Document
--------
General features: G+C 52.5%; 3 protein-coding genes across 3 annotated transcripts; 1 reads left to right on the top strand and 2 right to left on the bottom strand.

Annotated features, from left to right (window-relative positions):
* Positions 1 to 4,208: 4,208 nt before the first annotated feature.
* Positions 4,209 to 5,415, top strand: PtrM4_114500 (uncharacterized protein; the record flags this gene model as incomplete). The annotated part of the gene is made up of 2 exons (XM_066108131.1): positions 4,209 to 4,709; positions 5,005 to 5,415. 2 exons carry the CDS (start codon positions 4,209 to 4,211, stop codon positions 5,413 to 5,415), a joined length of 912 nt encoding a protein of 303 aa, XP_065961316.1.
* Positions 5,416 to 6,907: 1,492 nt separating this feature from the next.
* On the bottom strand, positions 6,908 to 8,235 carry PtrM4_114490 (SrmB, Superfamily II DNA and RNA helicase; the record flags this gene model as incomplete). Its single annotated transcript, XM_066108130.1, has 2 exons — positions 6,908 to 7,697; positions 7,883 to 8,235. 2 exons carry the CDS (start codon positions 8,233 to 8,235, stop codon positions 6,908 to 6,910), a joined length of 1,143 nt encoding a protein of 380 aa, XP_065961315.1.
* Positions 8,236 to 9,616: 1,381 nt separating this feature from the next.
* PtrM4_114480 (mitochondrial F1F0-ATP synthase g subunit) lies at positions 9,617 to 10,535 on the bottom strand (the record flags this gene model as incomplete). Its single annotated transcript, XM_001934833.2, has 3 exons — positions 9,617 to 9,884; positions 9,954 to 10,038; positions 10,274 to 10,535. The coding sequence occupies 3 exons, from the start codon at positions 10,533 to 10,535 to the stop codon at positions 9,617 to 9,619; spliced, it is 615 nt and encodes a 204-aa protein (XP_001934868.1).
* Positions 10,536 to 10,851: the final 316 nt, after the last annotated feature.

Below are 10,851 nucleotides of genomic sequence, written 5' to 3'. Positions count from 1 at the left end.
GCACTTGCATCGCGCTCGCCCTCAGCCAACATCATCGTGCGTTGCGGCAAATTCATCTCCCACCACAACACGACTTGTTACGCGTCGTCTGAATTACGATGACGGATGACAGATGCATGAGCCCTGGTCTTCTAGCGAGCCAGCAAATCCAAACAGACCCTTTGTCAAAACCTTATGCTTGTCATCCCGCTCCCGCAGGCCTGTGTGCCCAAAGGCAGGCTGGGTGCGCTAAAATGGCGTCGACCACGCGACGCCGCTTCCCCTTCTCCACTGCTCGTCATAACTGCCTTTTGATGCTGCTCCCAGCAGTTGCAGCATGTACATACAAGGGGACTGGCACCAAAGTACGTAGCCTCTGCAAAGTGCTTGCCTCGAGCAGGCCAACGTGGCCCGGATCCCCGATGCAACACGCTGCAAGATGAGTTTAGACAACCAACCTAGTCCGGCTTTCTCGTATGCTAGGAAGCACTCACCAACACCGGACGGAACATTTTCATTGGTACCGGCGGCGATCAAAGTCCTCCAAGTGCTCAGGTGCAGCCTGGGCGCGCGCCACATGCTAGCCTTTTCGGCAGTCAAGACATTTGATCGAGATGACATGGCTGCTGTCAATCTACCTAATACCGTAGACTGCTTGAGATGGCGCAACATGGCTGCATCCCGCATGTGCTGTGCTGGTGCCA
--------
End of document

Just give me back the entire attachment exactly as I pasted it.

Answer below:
General features: G+C 52.5%; 3 protein-coding genes across 3 annotated transcripts; 1 reads left to right on the top strand and 2 right to left on the bottom strand.

Annotated features, from left to right (window-relative positions):
* Positions 1 to 4,208: 4,208 nt before the first annotated feature.
* Positions 4,209 to 5,415, top strand: PtrM4_114500 (uncharacterized protein; the record flags this gene model as incomplete). The annotated part of the gene is made up of 2 exons (XM_066108131.1): positions 4,209 to 4,709; positions 5,005 to 5,415. 2 exons carry the CDS (start codon positions 4,209 to 4,211, stop codon positions 5,413 to 5,415), a joined length of 912 nt encoding a protein of 303 aa, XP_065961316.1.
* Positions 5,416 to 6,907: 1,492 nt separating this feature from the next.
* On the bottom strand, positions 6,908 to 8,235 carry PtrM4_114490 (SrmB, Superfamily II DNA and RNA helicase; the record flags this gene model as incomplete). Its single annotated transcript, XM_066108130.1, has 2 exons — positions 6,908 to 7,697; positions 7,883 to 8,235. 2 exons carry the CDS (start codon positions 8,233 to 8,235, stop codon positions 6,908 to 6,910), a joined length of 1,143 nt encoding a protein of 380 aa, XP_065961315.1.
* Positions 8,236 to 9,616: 1,381 nt separating this feature from the next.
* PtrM4_114480 (mitochondrial F1F0-ATP synthase g subunit) lies at positions 9,617 to 10,535 on the bottom strand (the record flags this gene model as incomplete). Its single annotated transcript, XM_001934833.2, has 3 exons — positions 9,617 to 9,884; positions 9,954 to 10,038; positions 10,274 to 10,535. The coding sequence occupies 3 exons, from the start codon at positions 10,533 to 10,535 to the stop codon at positions 9,617 to 9,619; spliced, it is 615 nt and encodes a 204-aa protein (XP_001934868.1).
* Positions 10,536 to 10,851: the final 316 nt, after the last annotated feature.

Below are 10,851 nucleotides of genomic sequence, written 5' to 3'. Positions count from 1 at the left end.
GCACTTGCATCGCGCTCGCCCTCAGCCAACATCATCGTGCGTTGCGGCAAATTCATCTCCCACCACAACACGACTTGTTACGCGTCGTCTGAATTACGATGACGGATGACAGATGCATGAGCCCTGGTCTTCTAGCGAGCCAGCAAATCCAAACAGACCCTTTGTCAAAACCTTATGCTTGTCATCCCGCTCCCGCAGGCCTGTGTGCCCAAAGGCAGGCTGGGTGCGCTAAAATGGCGTCGACCACGCGACGCCGCTTCCCCTTCTCCACTGCTCGTCATAACTGCCTTTTGATGCTGCTCCCAGCAGTTGCAGCATGTACATACAAGGGGACTGGCACCAAAGTACGTAGCCTCTGCAAAGTGCTTGCCTCGAGCAGGCCAACGTGGCCCGGATCCCCGATGCAACACGCTGCAAGATGAGTTTAGACAACCAACCTAGTCCGGCTTTCTCGTATGCTAGGAAGCACTCACCAACACCGGACGGAACATTTTCATTGGTACCGGCGGCGATCAAAGTCCTCCAAGTGCTCAGGTGCAGCCTGGGCGCGCGCCACATGCTAGCCTTTTCGGCAGTCAAGACATTTGATCGAGATGACATGGCTGCTGTCAATCTACCTAATACCGTAGACTGCTTGAGATGGCGCAACATGGCTGCATCCCGCATGTGCTGTGCTGGTGCCA